Stevia – Good or Bad

Among the many sugar substitutes, stevia has a special place. Unlike most sweeteners, it has a natural origin and contains a lot of substances beneficial to humans. According to studies, regular use of the product improves digestive processes, increases defense capability and prevents the formation of fat deposits. But what is stevia? Why is it so useful and can its use have a negative effect on the body?           

What kind of plant is stevia?

For the production of this sweetener, the leaves of the eponymous perennial plant growing in Central and South America are used. For many centuries, the Guarani Indians used stevia as a sweetener to add “mate” to tea, as well as a therapeutic agent that helps with heartburn and diseases of the digestive tract. Among the Aborigines, it was believed that it has powerful healing power and can improve overall health.

Research on the “sweet grass” was carried out as far back as the 16th century, however, only in 1931 the French scientists Lavier and Bridel managed to isolate the special substances “steviosides” from it, which gave the plant a characteristic sweetish taste. As it turned out, they are 250-300 times sweeter than sucrose, and do not affect the level of glucose in the blood and can be used for diabetes.

The huge benefits of stevia for the human body is determined by its rich composition, which includes more than a hundred useful substances:

  • vitamins – tocopherol, groups B, PP, calciferol, retinol, ascorbic acid;
  • essential oils;
  • pectins and tannins;
  • linoleic, chlorogenic, arachidonic, gibberellic acid;
  • flavonoids;
  • polysaccharides;
  • minerals – calcium, magnesium, selenium, copper, etc.

With increased sweetness and a rich chemical composition, the calorie content of the herb is only 18 Kcal per 100 g. This allows people who are on diets and try to lose excess pounds to safely include it in their diet. Stevia can be added not only to drinks, but also to various sweet dishes – creams, sauces, pastries.                     

The benefits of stevia sweetener

Since the discovery of stevioside, scientists have paid much attention to the study of the benefits and harms of the Stevia sugar substitute for the body. As a result of experiments, they were able to find out that the plant is perfect for hypertensive patients. The use of a sweetener contributes to the expansion of blood vessels and the elimination of sodium from the body, which has the ability to retain fluid and increase blood pressure.

“Sweet grass” has strong antioxidant properties and effectively fights free radicals, therefore it is an excellent prophylactic against oncology. In particular, the kaempferol flavonoid contained in its leaves prevents the development of pancreatic cancer.

In addition, it was proved that the benefits and harms of stevia are far from equivalent. Vitamins and minerals in the composition of the plant improve the functioning of all organs and systems, providing a wide range of positive effects on the body:      

  • management of pain in muscles and joints;
  • improved metabolism;
  • restoration of the balance of intestinal microflora;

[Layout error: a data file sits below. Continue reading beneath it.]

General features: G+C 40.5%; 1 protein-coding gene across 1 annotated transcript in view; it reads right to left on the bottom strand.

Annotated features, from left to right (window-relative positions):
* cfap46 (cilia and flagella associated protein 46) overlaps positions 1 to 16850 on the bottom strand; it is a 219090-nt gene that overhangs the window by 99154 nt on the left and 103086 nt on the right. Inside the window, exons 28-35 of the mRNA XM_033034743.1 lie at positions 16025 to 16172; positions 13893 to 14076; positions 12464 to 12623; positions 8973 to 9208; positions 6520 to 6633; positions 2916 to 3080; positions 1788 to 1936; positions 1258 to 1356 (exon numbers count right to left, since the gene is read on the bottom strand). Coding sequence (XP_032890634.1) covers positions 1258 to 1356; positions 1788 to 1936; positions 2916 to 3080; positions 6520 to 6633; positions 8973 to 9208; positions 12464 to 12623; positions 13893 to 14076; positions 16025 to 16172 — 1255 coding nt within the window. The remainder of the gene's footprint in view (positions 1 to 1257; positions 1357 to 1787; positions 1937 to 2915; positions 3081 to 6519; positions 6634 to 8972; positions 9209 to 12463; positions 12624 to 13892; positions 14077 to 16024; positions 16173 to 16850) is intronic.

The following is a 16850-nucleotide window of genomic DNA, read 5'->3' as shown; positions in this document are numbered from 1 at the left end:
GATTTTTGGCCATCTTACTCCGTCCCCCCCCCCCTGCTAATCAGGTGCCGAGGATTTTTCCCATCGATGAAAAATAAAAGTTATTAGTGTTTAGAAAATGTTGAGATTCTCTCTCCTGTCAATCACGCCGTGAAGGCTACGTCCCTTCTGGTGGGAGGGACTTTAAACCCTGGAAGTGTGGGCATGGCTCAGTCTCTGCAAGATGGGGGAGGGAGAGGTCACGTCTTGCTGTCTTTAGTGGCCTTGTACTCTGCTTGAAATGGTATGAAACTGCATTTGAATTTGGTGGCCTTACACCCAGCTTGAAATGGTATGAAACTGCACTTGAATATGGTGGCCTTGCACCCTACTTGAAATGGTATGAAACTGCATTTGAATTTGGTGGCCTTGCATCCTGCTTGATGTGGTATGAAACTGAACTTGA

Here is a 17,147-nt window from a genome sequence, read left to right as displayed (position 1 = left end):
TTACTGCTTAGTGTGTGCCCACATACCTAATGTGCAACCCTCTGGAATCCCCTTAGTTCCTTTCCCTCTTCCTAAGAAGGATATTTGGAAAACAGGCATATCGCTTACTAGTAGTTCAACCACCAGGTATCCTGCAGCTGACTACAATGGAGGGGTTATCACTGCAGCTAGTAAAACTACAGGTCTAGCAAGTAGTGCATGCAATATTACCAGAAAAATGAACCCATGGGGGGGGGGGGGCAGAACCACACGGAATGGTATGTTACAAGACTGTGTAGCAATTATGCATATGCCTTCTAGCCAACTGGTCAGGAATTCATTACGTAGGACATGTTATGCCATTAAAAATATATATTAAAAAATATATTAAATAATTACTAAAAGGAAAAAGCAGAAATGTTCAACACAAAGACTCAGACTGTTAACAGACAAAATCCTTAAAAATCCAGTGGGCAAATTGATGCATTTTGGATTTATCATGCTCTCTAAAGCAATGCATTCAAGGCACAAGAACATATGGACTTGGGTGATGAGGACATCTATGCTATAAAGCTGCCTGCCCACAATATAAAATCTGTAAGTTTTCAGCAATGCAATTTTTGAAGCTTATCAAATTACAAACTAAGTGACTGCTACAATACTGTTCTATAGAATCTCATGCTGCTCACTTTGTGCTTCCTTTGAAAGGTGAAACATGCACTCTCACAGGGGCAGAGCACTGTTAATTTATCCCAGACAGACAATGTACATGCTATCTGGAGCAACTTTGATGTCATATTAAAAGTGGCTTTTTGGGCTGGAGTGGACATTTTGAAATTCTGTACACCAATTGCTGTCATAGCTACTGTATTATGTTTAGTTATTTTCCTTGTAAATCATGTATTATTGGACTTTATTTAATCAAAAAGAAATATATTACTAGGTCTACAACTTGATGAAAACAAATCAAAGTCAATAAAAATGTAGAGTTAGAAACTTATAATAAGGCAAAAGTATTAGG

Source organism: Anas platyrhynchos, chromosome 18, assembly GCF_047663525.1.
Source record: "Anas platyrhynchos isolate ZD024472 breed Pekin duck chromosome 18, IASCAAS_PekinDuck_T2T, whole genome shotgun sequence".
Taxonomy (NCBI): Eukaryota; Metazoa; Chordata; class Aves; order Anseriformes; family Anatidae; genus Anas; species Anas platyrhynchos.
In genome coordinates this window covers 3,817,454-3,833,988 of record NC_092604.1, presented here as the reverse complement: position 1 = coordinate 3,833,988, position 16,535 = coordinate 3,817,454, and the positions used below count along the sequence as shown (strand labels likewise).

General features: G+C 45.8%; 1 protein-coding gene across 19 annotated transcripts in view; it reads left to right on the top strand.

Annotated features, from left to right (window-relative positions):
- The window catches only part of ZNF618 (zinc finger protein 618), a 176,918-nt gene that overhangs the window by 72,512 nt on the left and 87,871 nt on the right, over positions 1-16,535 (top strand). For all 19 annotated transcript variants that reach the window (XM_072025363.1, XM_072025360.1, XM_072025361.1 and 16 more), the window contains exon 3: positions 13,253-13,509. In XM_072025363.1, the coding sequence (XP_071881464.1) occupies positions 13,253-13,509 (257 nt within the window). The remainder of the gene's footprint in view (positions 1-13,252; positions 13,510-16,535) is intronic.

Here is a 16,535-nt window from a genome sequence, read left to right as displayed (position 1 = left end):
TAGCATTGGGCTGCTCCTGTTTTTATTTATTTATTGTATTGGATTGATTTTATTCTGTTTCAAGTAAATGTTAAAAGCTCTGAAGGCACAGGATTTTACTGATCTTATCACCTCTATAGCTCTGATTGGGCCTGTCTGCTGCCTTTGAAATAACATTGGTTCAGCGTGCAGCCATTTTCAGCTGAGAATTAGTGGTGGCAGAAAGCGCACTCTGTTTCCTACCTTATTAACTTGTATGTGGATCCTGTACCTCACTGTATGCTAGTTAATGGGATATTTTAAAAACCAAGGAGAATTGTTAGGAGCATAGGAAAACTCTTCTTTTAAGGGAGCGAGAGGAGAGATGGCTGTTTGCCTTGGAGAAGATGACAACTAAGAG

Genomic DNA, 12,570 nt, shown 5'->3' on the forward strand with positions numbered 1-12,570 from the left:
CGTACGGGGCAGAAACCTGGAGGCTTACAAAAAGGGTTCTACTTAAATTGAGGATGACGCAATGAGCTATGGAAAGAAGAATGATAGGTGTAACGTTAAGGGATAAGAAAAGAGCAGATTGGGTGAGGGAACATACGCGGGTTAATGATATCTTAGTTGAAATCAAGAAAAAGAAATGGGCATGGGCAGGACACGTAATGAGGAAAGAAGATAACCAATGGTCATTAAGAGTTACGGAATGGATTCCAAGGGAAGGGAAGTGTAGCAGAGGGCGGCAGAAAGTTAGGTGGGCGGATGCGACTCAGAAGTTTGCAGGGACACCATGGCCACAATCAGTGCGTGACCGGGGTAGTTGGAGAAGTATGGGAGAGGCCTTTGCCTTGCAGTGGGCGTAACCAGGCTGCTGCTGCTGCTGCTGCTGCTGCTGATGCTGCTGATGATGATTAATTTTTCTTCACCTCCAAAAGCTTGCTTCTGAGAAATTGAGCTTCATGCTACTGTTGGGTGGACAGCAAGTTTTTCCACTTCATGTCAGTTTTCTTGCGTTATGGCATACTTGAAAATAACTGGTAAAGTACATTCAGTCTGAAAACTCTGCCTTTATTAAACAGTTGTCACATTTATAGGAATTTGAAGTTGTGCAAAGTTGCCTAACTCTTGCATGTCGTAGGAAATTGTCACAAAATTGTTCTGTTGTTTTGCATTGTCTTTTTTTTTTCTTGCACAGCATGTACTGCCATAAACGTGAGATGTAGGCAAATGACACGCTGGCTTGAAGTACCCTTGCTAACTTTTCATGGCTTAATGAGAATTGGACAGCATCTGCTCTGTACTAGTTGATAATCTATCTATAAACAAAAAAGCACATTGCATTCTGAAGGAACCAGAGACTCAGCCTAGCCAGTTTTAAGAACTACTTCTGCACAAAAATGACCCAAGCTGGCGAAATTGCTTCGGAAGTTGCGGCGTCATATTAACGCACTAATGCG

• normalization of pH and cholesterol levels in the blood;
  • strengthening hair and nail plates;
  • fatigue reduction during physical and intellectual stress;
  • weakening cravings for alcohol and smoking;
  • purification from toxins;
  • strengthening of blood vessels and heart muscle;
  • management of skin rashes.

Also, the herb helps with inflammatory diseases of the oral cavity. It is noticed that in the regions where this plant is regularly consumed, people practically do not suffer from caries and periodontal disease. Stevia well cleans teeth from dirt and strengthens tooth enamel.

However, with all its indisputable advantages, the plant has one small drawback – a licorice flavor with a bitter aftertaste.

Is there any harm from stevia?

In the 1980s, some scientists suspected the plant of the presence of mutagenic properties that can provoke cancer. However, it was subsequently proved that the harm of the stevia sugar substitute is greatly exaggerated. Conducting research in this direction has allowed to remove all charges from the “sweet grass” and establish not only its absolute safety for the body, but also the ability to block the development of cancer cells.

Meanwhile, the use of the sweetener has some limitations. It is not recommended for use in the following diseases and conditions:                                              

  • low blood pressure;
  • individual intolerance;
  • pregnancy and lactation;
  • nervous disorders;
  • hormonal and endocrine disorders;
  • after surgery.                   

Do not eat stevia along with dairy products – this is fraught with flatulence and bloating. To avoid possible harm to stevia, it is undesirable to combine it with taking vitamin complexes, since in such a situation the likelihood of developing hypovitaminosis increases. If you adhere to the restrictions and use the sweetener in reasonable quantities, it will become an indispensable natural medicine and will allow you to enjoy sweet dishes without negative consequences for the body.

About the author

Melisa Marzett is providing custom writing help www.writing-help.org for more than 5 years now. She has been working in many areas such as journalism, translation, editing and proofreading and jumped to a conclusion that writing is her cup of tea.

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